Falcarragh whales left to die peacefully on Donegal beach
Efforts to save a pod of 12 whales stranded on a beach in the Republic of Ireland have ended in failure and they have been left to die peacefully.
So far, eight of the whales have died after they became stranded at Falcarragh beach in County Donegal.
Despite a community effort to relaunch them, they kept returning to the shoreline.
"People in the know said it was futile to relaunch them into the water," said local councillor Seamus O'Domhnaill.
"We were prolonging their deaths rather then extending their lives and we were prolonging their agony.
"The decision was taken to leave them, as they were not going to go out into deep waters.
"The remaining eight are lying on the beach, many of them are dead. They will pass quietly and peacefully on the beach and they will be buried."
Local residents and holidaymakers joined forces on the beach on Monday in efforts to get the whales back into the water.
Some poured water over the animals to keep them alive, others used a digger to bring them to the sea and others worked in the sea to get them away from the shoreline.
But they kept returning to where the five other whales in their pod had died.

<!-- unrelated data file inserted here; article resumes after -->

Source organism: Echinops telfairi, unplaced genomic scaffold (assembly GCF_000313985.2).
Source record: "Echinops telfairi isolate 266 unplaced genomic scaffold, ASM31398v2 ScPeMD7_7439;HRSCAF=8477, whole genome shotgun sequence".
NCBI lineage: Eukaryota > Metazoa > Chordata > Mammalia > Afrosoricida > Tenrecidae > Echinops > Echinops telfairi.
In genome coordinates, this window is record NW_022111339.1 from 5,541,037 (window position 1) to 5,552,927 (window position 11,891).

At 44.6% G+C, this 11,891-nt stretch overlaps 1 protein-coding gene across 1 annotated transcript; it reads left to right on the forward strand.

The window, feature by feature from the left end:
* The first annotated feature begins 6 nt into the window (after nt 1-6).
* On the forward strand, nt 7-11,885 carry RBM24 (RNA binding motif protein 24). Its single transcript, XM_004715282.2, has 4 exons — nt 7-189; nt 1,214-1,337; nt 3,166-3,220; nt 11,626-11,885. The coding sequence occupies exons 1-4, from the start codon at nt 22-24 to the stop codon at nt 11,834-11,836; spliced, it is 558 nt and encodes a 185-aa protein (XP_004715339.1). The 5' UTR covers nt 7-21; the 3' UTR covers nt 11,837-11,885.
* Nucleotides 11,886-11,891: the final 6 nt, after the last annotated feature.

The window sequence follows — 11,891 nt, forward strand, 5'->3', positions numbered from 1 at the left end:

"There was an absolute 100% community response to this, people wanted to help out any way they could," said Mr O'Domhnaill.
"Unfortunately, the whales were not long back in the water until they started to come into shore again. There was very little we could do, the tide was coming in.
"They were intent on coming back to the shoreline, whether that was to be with the sick and dead whales, I don't know."
A pod of 12 whales was discovered by Jim Mercer at about 07:00 BST on Monday. He was out for a morning run along Falcarragh Strand when he came across a baby pilot whale which was alive.
"I was unable to move it into the water on my own so I ran further up the beach to get help and came across another 11 whales," he said.
"It was very sad to pull the baby into the water and then to see it close its eyes, the poor thing had died," Mr Mercer said.
Mr Mercer said on Tuesday that four whales were still alive.
"It's very difficult to see them suffering, the ones still alive have what look like tears running down from their eyes."
Mick O'Connell from the Irish Whale and Dolphin Group said: "The whales' echo-location may not have been working too well because they were in shallow water.
"It is also possible that one of the whales was sick and accidentally led the entire pod astray."
It is the 13th stranding reported from Donegal in 2014 and the second live stranding.
A harbour porpoise was refloated at Lough Foyle on 25 February. A dead northern bottlenose whale was found at Cruit Island, County Donegal on 23 March.